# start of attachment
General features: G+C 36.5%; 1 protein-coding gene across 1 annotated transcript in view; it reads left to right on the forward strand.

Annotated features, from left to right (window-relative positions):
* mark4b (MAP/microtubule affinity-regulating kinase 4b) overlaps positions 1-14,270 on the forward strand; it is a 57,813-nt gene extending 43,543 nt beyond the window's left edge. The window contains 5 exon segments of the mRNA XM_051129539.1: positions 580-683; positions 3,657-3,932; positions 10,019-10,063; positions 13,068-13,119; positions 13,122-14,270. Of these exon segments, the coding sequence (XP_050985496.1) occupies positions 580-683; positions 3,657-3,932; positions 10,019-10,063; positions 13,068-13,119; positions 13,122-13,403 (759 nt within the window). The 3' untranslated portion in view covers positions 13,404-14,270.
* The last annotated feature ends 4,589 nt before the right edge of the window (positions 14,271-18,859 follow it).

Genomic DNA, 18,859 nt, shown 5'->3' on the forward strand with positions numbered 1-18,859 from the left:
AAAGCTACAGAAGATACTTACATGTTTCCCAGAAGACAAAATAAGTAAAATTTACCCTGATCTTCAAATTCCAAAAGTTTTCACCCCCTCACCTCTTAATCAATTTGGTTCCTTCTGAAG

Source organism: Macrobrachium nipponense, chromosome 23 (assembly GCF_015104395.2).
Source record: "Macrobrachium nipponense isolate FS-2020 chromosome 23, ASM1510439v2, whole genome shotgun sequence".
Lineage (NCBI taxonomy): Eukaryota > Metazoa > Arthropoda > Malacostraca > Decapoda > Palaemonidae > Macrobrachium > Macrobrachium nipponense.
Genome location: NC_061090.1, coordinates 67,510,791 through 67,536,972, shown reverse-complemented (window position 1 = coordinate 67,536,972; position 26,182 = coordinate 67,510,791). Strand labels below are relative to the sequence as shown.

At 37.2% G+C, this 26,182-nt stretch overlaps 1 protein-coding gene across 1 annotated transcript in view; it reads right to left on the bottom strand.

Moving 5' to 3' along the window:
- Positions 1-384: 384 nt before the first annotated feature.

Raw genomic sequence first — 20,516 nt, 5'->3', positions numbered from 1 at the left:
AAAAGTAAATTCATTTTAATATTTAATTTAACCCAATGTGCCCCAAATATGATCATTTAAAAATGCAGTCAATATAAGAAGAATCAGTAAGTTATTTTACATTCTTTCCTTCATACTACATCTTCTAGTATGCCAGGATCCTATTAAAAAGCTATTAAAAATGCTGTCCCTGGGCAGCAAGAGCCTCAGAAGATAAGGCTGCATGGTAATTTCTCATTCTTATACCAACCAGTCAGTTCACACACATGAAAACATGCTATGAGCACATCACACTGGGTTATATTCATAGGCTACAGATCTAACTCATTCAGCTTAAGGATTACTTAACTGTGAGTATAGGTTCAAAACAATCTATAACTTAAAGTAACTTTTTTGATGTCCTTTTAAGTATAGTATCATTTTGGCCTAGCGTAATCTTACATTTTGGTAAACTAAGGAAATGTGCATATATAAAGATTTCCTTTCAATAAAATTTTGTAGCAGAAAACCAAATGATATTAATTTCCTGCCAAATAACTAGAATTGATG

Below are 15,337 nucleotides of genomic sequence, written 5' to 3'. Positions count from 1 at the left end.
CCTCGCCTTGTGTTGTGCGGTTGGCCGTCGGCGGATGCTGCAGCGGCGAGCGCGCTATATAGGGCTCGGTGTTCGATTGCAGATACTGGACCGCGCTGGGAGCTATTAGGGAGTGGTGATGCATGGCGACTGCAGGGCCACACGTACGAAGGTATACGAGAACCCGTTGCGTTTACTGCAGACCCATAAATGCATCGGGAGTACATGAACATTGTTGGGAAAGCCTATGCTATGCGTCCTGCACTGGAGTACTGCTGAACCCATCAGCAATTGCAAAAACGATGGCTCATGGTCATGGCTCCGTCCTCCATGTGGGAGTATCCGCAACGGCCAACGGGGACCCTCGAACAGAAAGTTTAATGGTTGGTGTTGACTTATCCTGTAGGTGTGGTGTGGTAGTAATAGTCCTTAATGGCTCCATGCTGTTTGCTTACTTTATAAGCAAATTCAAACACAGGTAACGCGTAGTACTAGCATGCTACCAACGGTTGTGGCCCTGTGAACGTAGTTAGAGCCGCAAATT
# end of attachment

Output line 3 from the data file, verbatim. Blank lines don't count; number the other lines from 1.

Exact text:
* mark4b (MAP/microtubule affinity-regulating kinase 4b) overlaps positions 1-14,270 on the forward strand; it is a 57,813-nt gene extending 43,543 nt beyond the window's left edge. The window contains 5 exon segments of the mRNA XM_051129539.1: positions 580-683; positions 3,657-3,932; positions 10,019-10,063; positions 13,068-13,119; positions 13,122-14,270. Of these exon segments, the coding sequence (XP_050985496.1) occupies positions 580-683; positions 3,657-3,932; positions 10,019-10,063; positions 13,068-13,119; positions 13,122-13,403 (759 nt within the window). The 3' untranslated portion in view covers positions 13,404-14,270.